Author Real Last Name, First Name Middle Initial (user name, if both are known). “Entire Text of the Tweet without changing the capitalization.” Day Month Year the message was sent, Time message was sent reflecting reader's time zone. Tweet.

Begin the entry with the author's real name and, in parentheses, user's name if both are known and they differ. If only the user's name is known, give it alone (ex. 123smith.)

Work Cited Page:

Example

Dessen, Sarah. "Our weeping cherry tree is so gorgeous right now. Must share a picture, as public service." 9 Apr. 2013, 3:02 p.m. Tweet.

If the full text of the Tweet is too long to put in the citation, truncate the text by using just a few words at the beginning of the text to identify it. (Ex. above: "Our weeping cherry tree."

 In the Text:

MLA uses an "author-page number" format for in-text citations.

 Ex. 1 - Author/title not used in text (no signal phrase)

The weeping cherry trees are particularly beautiful right now (Dessen).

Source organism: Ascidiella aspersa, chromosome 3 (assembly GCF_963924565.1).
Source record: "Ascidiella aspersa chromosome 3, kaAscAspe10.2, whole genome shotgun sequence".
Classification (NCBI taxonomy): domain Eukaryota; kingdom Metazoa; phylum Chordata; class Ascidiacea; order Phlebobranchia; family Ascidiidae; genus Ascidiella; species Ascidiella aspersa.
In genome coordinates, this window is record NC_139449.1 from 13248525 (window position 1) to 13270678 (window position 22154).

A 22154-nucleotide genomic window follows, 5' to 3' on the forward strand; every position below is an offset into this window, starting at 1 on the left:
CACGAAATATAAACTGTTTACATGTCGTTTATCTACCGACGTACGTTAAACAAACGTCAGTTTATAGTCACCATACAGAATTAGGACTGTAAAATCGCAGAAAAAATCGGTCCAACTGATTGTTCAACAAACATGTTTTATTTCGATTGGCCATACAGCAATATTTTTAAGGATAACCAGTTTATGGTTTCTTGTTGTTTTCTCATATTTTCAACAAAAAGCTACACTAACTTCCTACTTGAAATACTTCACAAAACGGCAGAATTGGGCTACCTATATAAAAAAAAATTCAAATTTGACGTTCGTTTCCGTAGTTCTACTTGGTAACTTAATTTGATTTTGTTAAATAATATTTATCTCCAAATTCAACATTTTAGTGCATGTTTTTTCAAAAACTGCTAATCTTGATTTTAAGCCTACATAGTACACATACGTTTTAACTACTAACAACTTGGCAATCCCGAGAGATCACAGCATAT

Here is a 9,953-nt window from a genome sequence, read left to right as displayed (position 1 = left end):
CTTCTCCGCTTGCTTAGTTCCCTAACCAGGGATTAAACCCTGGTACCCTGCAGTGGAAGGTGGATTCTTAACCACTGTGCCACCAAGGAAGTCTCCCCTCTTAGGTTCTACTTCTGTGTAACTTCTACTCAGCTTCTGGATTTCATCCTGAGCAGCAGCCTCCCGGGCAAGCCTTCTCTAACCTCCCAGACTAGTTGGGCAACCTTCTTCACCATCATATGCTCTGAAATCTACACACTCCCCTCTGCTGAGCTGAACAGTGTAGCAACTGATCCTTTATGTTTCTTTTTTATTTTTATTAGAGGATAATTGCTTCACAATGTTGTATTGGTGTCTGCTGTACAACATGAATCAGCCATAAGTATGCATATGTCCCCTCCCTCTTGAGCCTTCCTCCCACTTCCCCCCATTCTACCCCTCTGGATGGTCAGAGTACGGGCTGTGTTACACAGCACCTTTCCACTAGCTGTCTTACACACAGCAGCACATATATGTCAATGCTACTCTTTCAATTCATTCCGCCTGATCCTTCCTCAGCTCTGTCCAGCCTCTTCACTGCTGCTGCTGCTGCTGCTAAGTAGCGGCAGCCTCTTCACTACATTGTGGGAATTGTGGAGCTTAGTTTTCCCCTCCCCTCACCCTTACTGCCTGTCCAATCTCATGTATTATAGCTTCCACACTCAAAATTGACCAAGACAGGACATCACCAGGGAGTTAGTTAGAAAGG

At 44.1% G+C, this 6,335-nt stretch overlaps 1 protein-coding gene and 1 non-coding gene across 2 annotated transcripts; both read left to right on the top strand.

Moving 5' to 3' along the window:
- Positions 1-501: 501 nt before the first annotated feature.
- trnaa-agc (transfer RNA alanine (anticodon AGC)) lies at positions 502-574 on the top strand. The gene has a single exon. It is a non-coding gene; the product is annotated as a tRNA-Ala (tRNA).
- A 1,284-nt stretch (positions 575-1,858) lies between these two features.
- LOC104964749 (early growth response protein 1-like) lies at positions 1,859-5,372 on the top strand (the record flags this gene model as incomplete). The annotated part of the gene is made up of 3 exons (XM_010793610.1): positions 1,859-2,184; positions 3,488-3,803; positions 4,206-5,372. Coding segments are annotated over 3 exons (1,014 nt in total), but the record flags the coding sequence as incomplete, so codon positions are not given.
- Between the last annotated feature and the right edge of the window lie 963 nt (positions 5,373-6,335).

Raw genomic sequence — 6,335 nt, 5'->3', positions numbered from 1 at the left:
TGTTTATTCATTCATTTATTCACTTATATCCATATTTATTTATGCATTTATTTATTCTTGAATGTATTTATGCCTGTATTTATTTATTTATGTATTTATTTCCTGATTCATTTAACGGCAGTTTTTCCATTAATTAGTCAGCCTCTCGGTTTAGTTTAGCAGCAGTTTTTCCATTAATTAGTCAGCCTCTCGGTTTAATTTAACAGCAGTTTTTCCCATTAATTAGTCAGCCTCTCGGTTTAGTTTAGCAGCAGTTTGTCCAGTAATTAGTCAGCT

Ex. 2 - Author/title used in text (signal phrase)

According to Sarah Dessen, her weeping cherry trees are particularly gorgeous right now

Items posted on the web usually have no page numbers or reference markers so it is acceptable to cite them by author, screenname, or title in the text with or without a signal phrase.

Facebook

Facebook

(MLA email response, 4/15/2013)

Basic Format
 
Author Last Name, First Name Middle Initial, if known (Screen Name, if known). “Title of Posted Work or Generic Label Such as Comment." "Title of the Entire Facebook Page, if Known and not Previously Given." Author or Editor of the Page, if Known and not Previously Given. Facebook. Facebook, Day Month Year of Posted Work. Web. Day Month Year Accessed.

 

 Works Cited Page: